¶ 5 On July 25, 2008, the trial court entered an opinion and order denying Appellant's motion to stay all proceedings and preclude discovery pertaining only to the bad faith claim until resolution of the UIM claim. In its opinion, the trial court explained that "obviously, [Gunn's] bad faith claim will be severed because [Gunn's] UIM claim will be resolved through a jury trial while bad faith claims are tried non-jury." citing Mishoe v. Erie Ins. Co., 824 A.2d 1153 (Pa. 2003) (no right to a jury trial in a bad faith action pursuant to 42 Pa.C.S. § 8371). Therefore, the trial court reasoned that "the dispute between the parties is over whether to stay all proceedings as to the bad faith claim pending resolution of the UIM claim." Trial Court Opinion, 07/25/2008, at 3. The trial court then denied Appellant's motion to preclude discovery relevant only the bad faith claim until resolution of the UIM claim, reasoning that it would be more convenient for the parties and the court if the same judge who presided over the UIM jury trial tried the bad faith claim immediately after the completion of the UIM trial. Trial Court Opinion, 07/25/2008, at 5. The trial court further explained that Appellant had failed to adequately demonstrate any prejudicial effect from permitting discovery on the bad faith claim to proceed. Trial Court Opinion, 07/25/2008, at 7, 9.*fn1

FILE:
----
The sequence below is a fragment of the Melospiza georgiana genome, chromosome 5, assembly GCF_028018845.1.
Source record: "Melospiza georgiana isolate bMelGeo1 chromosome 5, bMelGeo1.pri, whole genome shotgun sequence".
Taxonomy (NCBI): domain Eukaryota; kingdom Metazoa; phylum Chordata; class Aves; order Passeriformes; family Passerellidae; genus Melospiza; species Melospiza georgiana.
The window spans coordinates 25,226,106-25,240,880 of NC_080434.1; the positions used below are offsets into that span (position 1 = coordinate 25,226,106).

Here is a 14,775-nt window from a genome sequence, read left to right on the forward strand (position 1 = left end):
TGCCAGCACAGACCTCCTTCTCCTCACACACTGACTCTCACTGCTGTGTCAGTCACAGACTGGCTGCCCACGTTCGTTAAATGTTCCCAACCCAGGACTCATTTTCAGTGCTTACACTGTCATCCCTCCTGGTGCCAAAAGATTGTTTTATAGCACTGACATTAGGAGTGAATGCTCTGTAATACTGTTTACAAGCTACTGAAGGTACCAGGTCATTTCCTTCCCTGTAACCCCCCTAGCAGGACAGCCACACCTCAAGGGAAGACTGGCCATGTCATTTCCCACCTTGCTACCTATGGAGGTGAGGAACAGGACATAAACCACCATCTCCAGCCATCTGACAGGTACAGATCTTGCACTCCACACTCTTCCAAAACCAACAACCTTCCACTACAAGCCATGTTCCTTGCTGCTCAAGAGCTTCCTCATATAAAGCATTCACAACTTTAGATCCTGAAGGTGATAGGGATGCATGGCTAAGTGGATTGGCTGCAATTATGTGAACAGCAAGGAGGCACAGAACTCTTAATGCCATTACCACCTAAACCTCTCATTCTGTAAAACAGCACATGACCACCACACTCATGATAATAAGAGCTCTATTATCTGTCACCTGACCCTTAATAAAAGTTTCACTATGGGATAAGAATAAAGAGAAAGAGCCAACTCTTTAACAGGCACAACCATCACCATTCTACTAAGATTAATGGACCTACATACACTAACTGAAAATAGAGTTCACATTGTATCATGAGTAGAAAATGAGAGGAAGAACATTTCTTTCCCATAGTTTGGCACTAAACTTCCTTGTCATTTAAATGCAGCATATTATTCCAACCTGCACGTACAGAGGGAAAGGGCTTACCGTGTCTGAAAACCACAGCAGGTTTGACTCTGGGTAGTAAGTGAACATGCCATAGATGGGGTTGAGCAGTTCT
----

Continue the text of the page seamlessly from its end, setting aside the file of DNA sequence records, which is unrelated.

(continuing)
¶ 6 On August 14, 2008, Appellant filed a notice of appeal from the July 25, 2008 order, asserting that the order constituted an appealable collateral order. The trial court neither directed Appellant to file a Pa.R.C.P.1925(b) statement of matters complained of on appeal, nor filed a Pa.R.C.P.1925(a) opinion.

¶ 7 Before addressing the merits of Appellant's appeal, we must determine whether we have jurisdiction. "[S]ince we lack jurisdiction over an unappealable order it is incumbent on us to determine, sua sponte when necessary, whether the appeal is taken from an appealable order." Kulp v. Hrivnak, 765 A.2d 796, 798 (Pa. Super. 2000).

ΒΆ 8 Appellant asserts that the trial court's order constitutes an appealable collateral order pursuant to Pa.R.A.P.313. Appellant's Brief at 5, 12. Pa.R.A.P.313(a) provides that an appeal may be taken from a collateral order. Pa.R.A.P.313(b) explains that "a collateral order is an order separable from and collateral to the main cause of action where the right involved is too important to be denied review and the question ...